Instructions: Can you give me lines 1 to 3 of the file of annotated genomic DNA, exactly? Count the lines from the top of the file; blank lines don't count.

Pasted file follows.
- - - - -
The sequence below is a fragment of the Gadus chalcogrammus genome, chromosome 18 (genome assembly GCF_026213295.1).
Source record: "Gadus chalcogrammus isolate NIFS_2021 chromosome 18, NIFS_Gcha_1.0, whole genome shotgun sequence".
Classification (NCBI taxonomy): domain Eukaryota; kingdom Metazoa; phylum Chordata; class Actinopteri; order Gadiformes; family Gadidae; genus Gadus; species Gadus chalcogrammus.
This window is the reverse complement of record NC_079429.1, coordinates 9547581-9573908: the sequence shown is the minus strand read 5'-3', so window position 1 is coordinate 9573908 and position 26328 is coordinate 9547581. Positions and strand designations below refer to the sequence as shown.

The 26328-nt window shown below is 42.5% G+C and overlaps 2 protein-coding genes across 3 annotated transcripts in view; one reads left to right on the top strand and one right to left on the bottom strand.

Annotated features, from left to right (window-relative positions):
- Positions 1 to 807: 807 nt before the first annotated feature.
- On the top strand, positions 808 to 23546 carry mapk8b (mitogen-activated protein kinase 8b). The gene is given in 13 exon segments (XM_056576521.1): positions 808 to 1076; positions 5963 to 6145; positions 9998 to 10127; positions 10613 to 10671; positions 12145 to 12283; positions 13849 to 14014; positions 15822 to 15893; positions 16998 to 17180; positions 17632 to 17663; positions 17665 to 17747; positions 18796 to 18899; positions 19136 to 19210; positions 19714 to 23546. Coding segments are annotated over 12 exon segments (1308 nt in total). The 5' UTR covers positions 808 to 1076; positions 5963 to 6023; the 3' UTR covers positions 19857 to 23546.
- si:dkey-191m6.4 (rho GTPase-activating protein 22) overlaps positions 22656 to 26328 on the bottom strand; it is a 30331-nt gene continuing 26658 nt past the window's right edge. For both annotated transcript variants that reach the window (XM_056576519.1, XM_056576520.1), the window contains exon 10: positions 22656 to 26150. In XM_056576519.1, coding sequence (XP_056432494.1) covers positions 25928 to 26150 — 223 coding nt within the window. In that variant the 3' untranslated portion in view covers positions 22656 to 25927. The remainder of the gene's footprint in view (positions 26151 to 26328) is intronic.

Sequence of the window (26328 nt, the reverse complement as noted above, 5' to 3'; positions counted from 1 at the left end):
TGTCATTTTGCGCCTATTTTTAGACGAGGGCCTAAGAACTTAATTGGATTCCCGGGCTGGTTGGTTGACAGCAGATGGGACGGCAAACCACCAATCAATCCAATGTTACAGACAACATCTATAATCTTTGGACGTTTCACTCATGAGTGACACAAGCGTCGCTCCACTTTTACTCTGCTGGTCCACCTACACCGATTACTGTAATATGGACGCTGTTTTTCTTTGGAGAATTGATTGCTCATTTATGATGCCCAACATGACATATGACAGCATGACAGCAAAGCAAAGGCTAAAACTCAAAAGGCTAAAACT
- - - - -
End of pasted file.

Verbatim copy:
The sequence below is a fragment of the Gadus chalcogrammus genome, chromosome 18 (genome assembly GCF_026213295.1).
Source record: "Gadus chalcogrammus isolate NIFS_2021 chromosome 18, NIFS_Gcha_1.0, whole genome shotgun sequence".
Classification (NCBI taxonomy): domain Eukaryota; kingdom Metazoa; phylum Chordata; class Actinopteri; order Gadiformes; family Gadidae; genus Gadus; species Gadus chalcogrammus.